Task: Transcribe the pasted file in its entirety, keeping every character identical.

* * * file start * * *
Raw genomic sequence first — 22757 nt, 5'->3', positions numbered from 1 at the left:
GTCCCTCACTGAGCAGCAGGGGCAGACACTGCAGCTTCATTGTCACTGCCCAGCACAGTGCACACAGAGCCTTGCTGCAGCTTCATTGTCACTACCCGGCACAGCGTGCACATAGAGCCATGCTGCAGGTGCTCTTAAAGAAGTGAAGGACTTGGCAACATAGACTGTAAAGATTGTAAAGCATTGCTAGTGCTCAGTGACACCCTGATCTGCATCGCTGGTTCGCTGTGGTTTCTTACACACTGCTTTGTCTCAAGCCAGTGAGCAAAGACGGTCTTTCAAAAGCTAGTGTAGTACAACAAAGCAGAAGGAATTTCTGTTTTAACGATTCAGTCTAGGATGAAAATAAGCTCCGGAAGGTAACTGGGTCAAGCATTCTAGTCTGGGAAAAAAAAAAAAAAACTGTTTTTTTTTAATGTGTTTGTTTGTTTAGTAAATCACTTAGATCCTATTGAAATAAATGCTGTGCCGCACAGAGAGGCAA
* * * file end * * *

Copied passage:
Raw genomic sequence first — 22757 nt, 5'->3', positions numbered from 1 at the left:
GTCCCTCACTGAGCAGCAGGGGCAGACACTGCAGCTTCATTGTCACTGCCCAGCACAGTGCACACAGAGCCTTGCTGCAGCTTCATTGTCACTACCCGGCACAGCGTGCACATAGAGCCATGCTGCAGGTGCTCTTAAAGAAGTGAAGGACTTGGCAACATAGACTGTAAAGATTGTAAAGCATTGCTAGTGCTCAGTGACACCCTGATCTGCATCGCTGGTTCGCTGTGGTTTCTTACACACTGCTTTGTCTCAAGCCAGTGAGCAAAGACGGTCTTTCAAAAGCTAGTGTAGTACAACAAAGCAGAAGGAATTTCTGTTTTAACGATTCAGTCTAGGATGAAAATAAGCTCCGGAAGGTAACTGGGTCAAGCATTCTAGTCTGGGAAAAAAAAAAAAAAACTGTTTTTTTTTAATGTGTTTGTTTGTTTAGTAAATCACTTAGATCCTATTGAAATAAATGCTGTGCCGCACAGAGAGGCAA